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.47&.01 caps...

Discussion in 'Pickups & Electronics [BG]' started by SX lover, May 4, 2010.


  1. SX lover

    SX lover

    Jun 14, 2009
    I see alot of guys on here like .01 caps,than .47 ones. Tonaly, what's the differance in tone between these two caps(brighter,darker,more midrangy...etc??) I'm wondering because im going to put together a "fretless" P-Bass with P/J p-ups. Thanks!
     
  2. 0.01uF is quite tame. Did you mean 0.1uF?
    0.047uF cuts more high end than 0.01uF, and 0.1uF cuts even more high end.

    Honestly, the best thing to do is try both and see which you like best. We can tell you what it might sound like all day, but until you try it, you'll never know what you like best.
     
  3. PSPookie

    PSPookie

    Aug 13, 2006
    Lubbock, TX
    I like 0.1uF caps on a P bass. They'll cut more highs and add abit more thump than the standard 0.047uF will. The 0.047uF cap has always sounded a bit weird to me if you roll back the tone knob more than half way. I don't find this to be the case with the 0.1.

    I also like flats and tube amps so YMMV.
     
  4. Bassamatic

    Bassamatic keepin' the beat since the 60's Supporting Member

    Watch your decimal points! .47 is severe, will roll off 80% of your sound. .1 is still a stiff roll off. .047 is pretty normal.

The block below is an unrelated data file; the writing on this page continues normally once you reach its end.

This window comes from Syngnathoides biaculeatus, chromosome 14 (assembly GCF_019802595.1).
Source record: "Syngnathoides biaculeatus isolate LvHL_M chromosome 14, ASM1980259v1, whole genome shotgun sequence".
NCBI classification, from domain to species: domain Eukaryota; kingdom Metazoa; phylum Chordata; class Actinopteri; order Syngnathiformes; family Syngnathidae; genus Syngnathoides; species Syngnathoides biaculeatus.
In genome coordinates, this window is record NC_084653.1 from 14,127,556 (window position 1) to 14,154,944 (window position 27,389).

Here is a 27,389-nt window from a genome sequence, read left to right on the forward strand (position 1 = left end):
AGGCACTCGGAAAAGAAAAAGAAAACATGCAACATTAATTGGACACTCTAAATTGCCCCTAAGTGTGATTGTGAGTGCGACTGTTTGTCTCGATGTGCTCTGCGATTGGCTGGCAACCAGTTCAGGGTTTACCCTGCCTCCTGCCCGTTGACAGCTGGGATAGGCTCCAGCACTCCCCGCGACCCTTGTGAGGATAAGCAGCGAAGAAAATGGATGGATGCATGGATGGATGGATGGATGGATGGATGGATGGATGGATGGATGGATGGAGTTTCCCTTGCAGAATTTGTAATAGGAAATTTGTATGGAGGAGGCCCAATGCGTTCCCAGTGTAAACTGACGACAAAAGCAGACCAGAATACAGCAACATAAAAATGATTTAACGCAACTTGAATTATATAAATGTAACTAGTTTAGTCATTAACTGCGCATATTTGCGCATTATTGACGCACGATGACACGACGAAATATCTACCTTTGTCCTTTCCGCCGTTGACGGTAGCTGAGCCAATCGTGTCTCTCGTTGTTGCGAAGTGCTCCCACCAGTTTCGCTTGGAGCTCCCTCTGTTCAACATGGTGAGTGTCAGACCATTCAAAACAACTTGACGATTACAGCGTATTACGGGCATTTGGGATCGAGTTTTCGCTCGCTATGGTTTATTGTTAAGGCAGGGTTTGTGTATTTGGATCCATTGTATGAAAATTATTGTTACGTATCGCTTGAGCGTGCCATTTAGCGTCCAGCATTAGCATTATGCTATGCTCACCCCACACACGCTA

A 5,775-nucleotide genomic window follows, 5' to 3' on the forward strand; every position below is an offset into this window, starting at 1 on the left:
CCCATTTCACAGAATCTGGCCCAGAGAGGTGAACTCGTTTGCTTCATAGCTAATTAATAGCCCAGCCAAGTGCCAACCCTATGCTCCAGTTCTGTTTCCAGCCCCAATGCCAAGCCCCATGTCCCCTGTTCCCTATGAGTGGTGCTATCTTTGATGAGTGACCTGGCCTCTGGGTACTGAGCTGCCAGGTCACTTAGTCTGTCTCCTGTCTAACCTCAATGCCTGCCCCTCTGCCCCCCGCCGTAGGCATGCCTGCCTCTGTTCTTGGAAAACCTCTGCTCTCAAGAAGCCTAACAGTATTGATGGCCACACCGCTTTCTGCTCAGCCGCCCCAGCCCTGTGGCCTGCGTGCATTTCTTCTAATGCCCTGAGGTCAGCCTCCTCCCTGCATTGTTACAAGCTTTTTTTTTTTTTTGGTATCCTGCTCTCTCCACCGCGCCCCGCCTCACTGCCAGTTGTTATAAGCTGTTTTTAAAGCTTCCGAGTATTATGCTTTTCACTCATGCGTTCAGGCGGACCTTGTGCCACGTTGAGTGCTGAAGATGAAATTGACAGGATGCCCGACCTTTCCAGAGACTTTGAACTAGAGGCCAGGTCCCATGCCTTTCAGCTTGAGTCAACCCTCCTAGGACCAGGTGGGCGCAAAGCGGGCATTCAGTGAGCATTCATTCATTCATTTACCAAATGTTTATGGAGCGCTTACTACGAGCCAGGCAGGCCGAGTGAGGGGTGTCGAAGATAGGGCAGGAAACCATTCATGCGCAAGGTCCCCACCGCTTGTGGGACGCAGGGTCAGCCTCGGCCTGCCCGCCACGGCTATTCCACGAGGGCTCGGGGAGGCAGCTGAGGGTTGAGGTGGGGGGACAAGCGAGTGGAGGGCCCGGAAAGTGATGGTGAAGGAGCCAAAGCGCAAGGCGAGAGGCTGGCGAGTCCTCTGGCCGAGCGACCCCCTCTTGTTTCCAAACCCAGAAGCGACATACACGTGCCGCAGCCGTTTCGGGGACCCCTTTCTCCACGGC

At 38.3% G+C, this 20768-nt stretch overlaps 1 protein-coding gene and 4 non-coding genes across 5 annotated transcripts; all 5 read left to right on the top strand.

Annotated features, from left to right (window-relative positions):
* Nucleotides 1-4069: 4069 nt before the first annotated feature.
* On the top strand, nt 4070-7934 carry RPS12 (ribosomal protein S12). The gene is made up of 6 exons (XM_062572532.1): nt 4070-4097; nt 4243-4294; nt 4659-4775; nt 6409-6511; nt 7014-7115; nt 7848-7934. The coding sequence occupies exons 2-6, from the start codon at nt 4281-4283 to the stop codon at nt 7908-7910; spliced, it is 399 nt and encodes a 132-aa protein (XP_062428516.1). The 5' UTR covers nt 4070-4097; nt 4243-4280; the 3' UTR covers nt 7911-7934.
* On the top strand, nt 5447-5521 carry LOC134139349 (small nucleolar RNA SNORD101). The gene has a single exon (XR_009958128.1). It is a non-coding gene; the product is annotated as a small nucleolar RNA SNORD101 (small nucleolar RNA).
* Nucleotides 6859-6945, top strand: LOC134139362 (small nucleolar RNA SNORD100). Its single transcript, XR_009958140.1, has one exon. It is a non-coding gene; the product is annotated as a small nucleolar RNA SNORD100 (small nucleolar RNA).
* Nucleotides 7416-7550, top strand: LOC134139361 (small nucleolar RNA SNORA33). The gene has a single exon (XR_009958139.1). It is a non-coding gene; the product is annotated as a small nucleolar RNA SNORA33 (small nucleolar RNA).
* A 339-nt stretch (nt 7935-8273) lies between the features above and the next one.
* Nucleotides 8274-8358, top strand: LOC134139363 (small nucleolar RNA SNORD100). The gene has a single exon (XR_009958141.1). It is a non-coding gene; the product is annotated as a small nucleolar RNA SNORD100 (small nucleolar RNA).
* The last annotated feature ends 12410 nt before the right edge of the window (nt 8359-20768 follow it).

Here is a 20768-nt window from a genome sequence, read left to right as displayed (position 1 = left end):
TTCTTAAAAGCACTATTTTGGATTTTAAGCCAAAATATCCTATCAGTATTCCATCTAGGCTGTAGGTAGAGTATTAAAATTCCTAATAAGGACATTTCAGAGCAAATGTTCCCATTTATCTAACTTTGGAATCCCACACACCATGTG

Of course the problem with all of these is that since they are a single value, they will cut mids as well as highs. You have to listen carefully. This is the reason for the Tonestyler switch that lets you change the cap values in 16 steps. I have played with this over the years with switches to let you change to 2-3 cap values and this is much better than the pot + single cap.

    I would buy the Tonestyler but they seem too expensive, so I am currently making my own. I bought a cap substitution box that has many different values, and I will select the 6 that have the best effect, and then wire 6 caps to a small rotary switch. I think that the values will have to be selected for each bass.
     
  5. Arvin

    Arvin Underwound Supporting Member

    Sep 26, 2008
    On the bench
    I've been thinking about using a 3-position blade switch from a Telecaster for this purpose, rather than a 6-position rotary. The design would be to use a standard tone control, but with three switchable caps. I'd probably start with something like .033uF, .068uf, and .1uF, and maybe experiment with other values if I want.